Also, as far as Hollywood Movies About Hollywood are concerned, it's nice to see one that doesn't pretend the entire studio system was comprised of stars and directors only. There were screenwriters. They were abused pretty constantly. And actually, losing only his wife means Dick Powell got off pretty easily. He could have lost a lot more, including his freedom (something tells me HUAC wouldn't like a college professor who wrote about sex).

August 22, 2013 | Unregistered CommenterAnne Marie

That's a great shot Nathaniel.

Mine comes in the following scene at the end of Georgia's frenetic drive through the rain after the car's mad spin comes to a stop and she's destroyed. The rain's running down the windshield in torrents as lights shine through mirroring her inner devastation. It's wonderfully shot but I think Lana's performance, her best (her Oscar nomination should have been for this not Peyton Place), adds a lot to the impression the scene makes.

My runner up would be when Kirk & Barry break into George Lorrison's house and they are surprised by Georgia in the shadows. All we see are her lower legs and feet. It was probably shot that way because the studio or Minnelli felt Lana was too mature looking for the age Georgia was supposed to be at that point in the story but it adds an extra creepiness to the scene as well as a touch of mystery to her character so when she reappears later the audience is already intrigued by her. Also it plays into the theme of the unknowningness of the dark.

August 22, 2013 | Unregistered Commenterjoel6

joel 6 -- thanks for sharing! that is a memorable shot. because i hadn't seen the movie yet i momentarily thought it was gloria grahame because i kept waiting for her to show up :)

Anne Marie -- i get that those notions are supposed to be dispelled but doesn't it seen like the film wants to have it both ways since it wants us complicit in wanting the team to reunite with that final shot? or is this is a case of "you're horrible people. you can have each other!"

August 22, 2013 | Registered CommenterNATHANIEL R

Love the breakdown and the shot selected. More than anything I am glad I got introduced to this movie through the Best Shot/Smackdown selections for this month.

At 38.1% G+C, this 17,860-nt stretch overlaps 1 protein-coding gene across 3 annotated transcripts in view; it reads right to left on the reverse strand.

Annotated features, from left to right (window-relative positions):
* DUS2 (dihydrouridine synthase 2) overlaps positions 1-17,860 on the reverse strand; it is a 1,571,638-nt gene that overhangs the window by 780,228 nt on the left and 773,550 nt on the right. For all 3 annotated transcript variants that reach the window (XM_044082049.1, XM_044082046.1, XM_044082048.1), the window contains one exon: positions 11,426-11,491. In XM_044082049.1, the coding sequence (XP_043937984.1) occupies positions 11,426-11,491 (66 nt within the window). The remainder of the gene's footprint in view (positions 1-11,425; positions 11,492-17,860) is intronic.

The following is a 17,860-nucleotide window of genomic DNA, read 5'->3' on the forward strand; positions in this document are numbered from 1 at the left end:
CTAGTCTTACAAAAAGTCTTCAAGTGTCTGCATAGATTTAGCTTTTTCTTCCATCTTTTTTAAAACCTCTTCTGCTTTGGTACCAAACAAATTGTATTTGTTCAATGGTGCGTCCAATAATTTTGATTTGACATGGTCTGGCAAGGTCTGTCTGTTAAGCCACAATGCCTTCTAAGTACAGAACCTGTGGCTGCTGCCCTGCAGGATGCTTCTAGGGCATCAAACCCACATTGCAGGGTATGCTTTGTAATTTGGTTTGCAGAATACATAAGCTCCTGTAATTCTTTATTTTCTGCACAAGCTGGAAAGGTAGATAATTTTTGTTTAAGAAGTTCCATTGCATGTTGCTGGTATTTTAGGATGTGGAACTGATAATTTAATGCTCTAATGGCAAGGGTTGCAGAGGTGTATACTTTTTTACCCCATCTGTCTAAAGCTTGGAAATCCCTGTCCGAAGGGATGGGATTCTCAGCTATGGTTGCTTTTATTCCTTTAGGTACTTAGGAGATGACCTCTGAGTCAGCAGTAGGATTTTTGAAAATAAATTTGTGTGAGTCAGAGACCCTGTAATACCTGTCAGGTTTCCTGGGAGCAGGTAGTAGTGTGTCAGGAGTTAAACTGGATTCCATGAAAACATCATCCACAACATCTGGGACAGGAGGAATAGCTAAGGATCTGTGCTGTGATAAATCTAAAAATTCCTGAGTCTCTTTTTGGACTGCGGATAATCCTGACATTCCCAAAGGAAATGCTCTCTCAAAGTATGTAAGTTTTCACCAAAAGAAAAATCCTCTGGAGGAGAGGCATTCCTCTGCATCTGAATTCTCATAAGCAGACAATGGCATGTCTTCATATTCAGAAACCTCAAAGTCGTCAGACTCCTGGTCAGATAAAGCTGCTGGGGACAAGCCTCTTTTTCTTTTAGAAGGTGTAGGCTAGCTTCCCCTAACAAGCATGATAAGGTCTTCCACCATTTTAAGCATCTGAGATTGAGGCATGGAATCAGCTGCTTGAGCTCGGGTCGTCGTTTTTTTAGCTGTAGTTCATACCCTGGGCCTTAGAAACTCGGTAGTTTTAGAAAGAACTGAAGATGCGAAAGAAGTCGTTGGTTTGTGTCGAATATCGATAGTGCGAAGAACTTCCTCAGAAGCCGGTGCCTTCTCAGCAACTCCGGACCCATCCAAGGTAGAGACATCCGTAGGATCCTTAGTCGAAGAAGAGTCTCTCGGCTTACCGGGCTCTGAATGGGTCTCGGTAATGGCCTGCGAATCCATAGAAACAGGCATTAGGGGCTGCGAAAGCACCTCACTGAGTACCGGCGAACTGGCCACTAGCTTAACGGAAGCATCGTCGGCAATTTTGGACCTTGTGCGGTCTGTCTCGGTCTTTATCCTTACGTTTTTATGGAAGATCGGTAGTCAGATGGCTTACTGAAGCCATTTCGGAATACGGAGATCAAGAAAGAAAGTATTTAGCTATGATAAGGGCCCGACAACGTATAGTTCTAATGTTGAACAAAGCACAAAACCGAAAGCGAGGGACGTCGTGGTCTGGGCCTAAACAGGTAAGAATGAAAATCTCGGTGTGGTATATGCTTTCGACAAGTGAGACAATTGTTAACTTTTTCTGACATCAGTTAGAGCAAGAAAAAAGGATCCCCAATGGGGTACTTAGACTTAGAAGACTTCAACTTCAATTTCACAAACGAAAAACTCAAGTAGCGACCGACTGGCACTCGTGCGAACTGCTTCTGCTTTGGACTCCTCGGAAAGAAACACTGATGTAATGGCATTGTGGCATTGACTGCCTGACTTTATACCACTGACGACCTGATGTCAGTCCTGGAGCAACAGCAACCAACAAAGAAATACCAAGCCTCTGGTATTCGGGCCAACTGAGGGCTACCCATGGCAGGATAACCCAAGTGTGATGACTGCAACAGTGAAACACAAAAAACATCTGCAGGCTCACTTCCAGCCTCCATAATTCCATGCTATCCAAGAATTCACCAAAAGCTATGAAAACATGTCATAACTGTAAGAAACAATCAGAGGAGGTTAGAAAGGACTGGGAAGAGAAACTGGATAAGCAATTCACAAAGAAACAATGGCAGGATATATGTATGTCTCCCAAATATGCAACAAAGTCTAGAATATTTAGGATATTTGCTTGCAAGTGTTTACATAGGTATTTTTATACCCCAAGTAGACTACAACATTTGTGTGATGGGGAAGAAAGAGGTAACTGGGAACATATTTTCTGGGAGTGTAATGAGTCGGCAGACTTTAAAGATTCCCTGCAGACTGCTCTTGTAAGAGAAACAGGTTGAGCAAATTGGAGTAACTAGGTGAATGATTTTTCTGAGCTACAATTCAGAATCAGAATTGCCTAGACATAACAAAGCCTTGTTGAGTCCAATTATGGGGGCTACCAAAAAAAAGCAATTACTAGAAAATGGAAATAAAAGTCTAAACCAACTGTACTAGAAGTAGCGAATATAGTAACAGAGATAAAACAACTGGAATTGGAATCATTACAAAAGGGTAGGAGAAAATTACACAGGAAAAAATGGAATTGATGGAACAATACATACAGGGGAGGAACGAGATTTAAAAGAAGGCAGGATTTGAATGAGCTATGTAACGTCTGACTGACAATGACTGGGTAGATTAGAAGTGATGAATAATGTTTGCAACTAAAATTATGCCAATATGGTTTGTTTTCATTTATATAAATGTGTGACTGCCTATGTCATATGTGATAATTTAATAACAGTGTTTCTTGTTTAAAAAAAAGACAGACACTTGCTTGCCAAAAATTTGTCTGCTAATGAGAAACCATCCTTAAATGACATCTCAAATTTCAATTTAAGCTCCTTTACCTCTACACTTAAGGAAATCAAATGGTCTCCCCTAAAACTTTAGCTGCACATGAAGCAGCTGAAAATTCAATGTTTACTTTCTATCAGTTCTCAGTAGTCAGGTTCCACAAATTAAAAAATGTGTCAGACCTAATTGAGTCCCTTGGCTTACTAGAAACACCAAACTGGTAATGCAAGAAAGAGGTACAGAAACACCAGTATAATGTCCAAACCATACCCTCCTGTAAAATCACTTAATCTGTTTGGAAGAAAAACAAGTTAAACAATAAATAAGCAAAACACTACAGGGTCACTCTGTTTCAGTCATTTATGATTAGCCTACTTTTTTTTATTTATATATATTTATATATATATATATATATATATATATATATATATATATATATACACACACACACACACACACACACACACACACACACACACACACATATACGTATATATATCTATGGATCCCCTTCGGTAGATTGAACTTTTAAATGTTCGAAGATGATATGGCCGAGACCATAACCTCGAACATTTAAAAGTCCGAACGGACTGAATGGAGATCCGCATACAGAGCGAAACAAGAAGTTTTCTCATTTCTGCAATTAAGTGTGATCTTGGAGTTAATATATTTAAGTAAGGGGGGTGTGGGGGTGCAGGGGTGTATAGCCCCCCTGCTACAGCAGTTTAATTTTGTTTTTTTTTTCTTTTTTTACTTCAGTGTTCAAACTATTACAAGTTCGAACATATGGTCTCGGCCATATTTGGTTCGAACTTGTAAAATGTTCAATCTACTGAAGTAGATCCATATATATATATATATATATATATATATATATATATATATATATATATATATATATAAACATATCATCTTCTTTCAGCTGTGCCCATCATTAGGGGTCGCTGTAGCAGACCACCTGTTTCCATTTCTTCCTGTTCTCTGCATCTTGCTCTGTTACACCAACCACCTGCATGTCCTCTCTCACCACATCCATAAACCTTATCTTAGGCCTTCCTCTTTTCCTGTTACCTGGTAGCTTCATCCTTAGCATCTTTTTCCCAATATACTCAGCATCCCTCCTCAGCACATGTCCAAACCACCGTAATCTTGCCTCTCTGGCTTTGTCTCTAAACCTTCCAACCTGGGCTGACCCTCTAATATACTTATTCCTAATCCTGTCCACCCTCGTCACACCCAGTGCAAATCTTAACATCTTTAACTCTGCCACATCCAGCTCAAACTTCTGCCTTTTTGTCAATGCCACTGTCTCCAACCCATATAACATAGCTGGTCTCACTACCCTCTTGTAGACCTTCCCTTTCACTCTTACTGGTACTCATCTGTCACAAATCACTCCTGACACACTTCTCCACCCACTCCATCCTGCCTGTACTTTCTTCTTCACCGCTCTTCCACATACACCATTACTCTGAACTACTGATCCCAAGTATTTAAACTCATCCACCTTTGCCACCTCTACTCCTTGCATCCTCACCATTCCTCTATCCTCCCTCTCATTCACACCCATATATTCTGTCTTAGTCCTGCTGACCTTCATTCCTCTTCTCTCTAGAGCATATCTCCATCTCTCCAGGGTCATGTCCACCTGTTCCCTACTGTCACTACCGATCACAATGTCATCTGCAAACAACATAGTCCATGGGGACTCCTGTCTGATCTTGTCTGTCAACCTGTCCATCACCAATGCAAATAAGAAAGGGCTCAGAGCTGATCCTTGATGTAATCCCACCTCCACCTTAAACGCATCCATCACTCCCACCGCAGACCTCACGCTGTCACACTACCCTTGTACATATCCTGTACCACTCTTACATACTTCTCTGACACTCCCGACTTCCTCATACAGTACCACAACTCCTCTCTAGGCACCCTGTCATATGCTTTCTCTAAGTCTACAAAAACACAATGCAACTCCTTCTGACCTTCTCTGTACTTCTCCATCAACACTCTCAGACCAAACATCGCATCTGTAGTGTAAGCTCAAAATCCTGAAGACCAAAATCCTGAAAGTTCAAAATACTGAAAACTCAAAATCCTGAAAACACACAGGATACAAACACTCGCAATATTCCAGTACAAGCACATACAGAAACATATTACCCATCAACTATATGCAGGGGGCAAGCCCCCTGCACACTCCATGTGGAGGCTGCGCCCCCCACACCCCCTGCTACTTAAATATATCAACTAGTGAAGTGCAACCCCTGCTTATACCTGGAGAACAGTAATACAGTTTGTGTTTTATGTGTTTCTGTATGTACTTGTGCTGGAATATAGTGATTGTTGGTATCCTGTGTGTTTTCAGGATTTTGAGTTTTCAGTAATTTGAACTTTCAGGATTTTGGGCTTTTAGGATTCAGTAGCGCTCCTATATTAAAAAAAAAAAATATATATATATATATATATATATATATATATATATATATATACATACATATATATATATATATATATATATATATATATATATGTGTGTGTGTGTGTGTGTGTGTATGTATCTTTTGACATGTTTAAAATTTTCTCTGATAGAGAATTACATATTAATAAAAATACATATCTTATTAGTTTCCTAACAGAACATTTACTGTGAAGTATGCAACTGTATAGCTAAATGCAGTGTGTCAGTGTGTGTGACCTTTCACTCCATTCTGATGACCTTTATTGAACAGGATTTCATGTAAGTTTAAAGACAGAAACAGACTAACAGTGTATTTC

Speaking of the Smackdown, have you already selected the panelists? I loved reading them way back in the day (snerk, because it was so long ago) and wanted to give a try at actually contributing this time.

August 23, 2013 | Unregistered CommenterPoliVamp

PoliVamp -- i'm not actually opening it up this time (Stinky started small which is what I'm doing) but I am doing a "reader selection" thing as can be seen here.

August 23, 2013 | Registered CommenterNATHANIEL R

I saw the movie just yesterday for the first time to enjoy this series. Then, I did my homework and clicked on the links and read all the entrances. I think I must've had some Bad and Beautiful overdose because last night I had bad dreams with the silent dancing woman of the beginning. More specifically, it was that woman but with the creepiness and the moves of the alien woman in Mars Attacks. Really weird.

Add me to the list of people surprised by Gloria Grahame's oscar part. I guess it was her momentum, he must have been seen as overdue, playing quite unexpectedly funny against type, but with a tragic end. She had all the ingredients working for her.

As for the movie itself, I also think the structure works against the movie, just because you can compare the different parts and choose which ones are better than others. As for myself, I think the movie could improve if it had only the first and third stories which share the same tone and some goofiness about them which fits with that comic final shot, but don't quite complete or connect with the whole melodrama in between. As much as I can appreciate Lana Turner in other movies, I don't buy her performance here. And also, I felt I wanted to know more about the director in the first part - we leave him standing there in the office just dumped by Douglas- and his story could be connect better with that of the writer than with Lana Turner's.

August 23, 2013 | Unregistered Commenteriggy

iggy -- yeah, i see where you're coming from though i like the middle section better than the last. but they are "of a piece" if you will.

thanks for receiving this in the spirit it was intended - communal movie watching.

August 23, 2013 | Unregistered CommenterNathaniel R